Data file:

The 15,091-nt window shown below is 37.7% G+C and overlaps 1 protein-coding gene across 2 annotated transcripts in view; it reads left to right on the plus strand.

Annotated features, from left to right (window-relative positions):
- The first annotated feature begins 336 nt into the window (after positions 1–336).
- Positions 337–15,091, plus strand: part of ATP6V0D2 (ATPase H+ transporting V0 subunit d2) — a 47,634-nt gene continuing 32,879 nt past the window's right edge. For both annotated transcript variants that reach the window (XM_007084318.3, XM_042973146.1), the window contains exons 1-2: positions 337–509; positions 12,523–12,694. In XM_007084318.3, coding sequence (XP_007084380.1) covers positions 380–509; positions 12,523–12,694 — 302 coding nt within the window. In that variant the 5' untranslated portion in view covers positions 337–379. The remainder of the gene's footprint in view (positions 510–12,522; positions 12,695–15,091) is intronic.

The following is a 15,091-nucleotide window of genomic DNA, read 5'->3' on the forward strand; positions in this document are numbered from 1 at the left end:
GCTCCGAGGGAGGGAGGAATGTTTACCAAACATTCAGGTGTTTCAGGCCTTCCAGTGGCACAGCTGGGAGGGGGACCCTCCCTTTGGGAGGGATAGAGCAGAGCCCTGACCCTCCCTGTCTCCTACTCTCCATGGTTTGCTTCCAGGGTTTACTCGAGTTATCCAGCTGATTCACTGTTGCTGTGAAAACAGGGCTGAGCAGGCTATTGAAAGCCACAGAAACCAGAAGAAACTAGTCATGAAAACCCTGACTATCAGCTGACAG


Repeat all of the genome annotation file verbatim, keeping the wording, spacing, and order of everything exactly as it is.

The 15,091-nt window shown below is 37.7% G+C and overlaps 1 protein-coding gene across 2 annotated transcripts in view; it reads left to right on the plus strand.

Annotated features, from left to right (window-relative positions):
- The first annotated feature begins 336 nt into the window (after positions 1–336).
- Positions 337–15,091, plus strand: part of ATP6V0D2 (ATPase H+ transporting V0 subunit d2) — a 47,634-nt gene continuing 32,879 nt past the window's right edge. For both annotated transcript variants that reach the window (XM_007084318.3, XM_042973146.1), the window contains exons 1-2: positions 337–509; positions 12,523–12,694. In XM_007084318.3, coding sequence (XP_007084380.1) covers positions 380–509; positions 12,523–12,694 — 302 coding nt within the window. In that variant the 5' untranslated portion in view covers positions 337–379. The remainder of the gene's footprint in view (positions 510–12,522; positions 12,695–15,091) is intronic.

The following is a 15,091-nucleotide window of genomic DNA, read 5'->3' on the forward strand; positions in this document are numbered from 1 at the left end:
GCTCCGAGGGAGGGAGGAATGTTTACCAAACATTCAGGTGTTTCAGGCCTTCCAGTGGCACAGCTGGGAGGGGGACCCTCCCTTTGGGAGGGATAGAGCAGAGCCCTGACCCTCCCTGTCTCCTACTCTCCATGGTTTGCTTCCAGGGTTTACTCGAGTTATCCAGCTGATTCACTGTTGCTGTGAAAACAGGGCTGAGCAGGCTATTGAAAGCCACAGAAACCAGAAGAAACTAGTCATGAAAACCCTGACTATCAGCTGACAG